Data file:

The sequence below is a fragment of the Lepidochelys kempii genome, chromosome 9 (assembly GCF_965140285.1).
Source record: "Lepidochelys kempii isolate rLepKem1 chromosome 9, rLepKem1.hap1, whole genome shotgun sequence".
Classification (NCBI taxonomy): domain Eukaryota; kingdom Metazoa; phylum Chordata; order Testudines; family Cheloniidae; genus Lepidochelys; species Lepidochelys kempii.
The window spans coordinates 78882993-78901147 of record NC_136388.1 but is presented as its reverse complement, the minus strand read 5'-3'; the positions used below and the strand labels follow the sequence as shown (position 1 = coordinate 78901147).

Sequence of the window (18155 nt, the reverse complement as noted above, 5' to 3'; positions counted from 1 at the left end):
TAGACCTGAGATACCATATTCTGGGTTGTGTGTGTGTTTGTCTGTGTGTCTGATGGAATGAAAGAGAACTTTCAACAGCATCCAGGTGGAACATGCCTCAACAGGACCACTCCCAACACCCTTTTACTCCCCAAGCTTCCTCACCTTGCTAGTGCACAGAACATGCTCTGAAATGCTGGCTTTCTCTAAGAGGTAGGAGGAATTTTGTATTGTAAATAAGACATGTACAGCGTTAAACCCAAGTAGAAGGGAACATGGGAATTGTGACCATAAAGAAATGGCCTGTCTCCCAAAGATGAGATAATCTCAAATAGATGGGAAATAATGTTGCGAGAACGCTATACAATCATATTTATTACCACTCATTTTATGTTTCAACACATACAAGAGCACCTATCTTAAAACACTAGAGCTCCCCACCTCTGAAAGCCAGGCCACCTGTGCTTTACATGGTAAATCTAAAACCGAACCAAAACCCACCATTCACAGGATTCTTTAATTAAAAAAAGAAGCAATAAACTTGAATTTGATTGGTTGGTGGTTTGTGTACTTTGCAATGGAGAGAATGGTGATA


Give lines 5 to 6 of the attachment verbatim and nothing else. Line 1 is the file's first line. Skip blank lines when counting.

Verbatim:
Sequence of the window (18155 nt, the reverse complement as noted above, 5' to 3'; positions counted from 1 at the left end):
TAGACCTGAGATACCATATTCTGGGTTGTGTGTGTGTTTGTCTGTGTGTCTGATGGAATGAAAGAGAACTTTCAACAGCATCCAGGTGGAACATGCCTCAACAGGACCACTCCCAACACCCTTTTACTCCCCAAGCTTCCTCACCTTGCTAGTGCACAGAACATGCTCTGAAATGCTGGCTTTCTCTAAGAGGTAGGAGGAATTTTGTATTGTAAATAAGACATGTACAGCGTTAAACCCAAGTAGAAGGGAACATGGGAATTGTGACCATAAAGAAATGGCCTGTCTCCCAAAGATGAGATAATCTCAAATAGATGGGAAATAATGTTGCGAGAACGCTATACAATCATATTTATTACCACTCATTTTATGTTTCAACACATACAAGAGCACCTATCTTAAAACACTAGAGCTCCCCACCTCTGAAAGCCAGGCCACCTGTGCTTTACATGGTAAATCTAAAACCGAACCAAAACCCACCATTCACAGGATTCTTTAATTAAAAAAAGAAGCAATAAACTTGAATTTGATTGGTTGGTGGTTTGTGTACTTTGCAATGGAGAGAATGGTGATA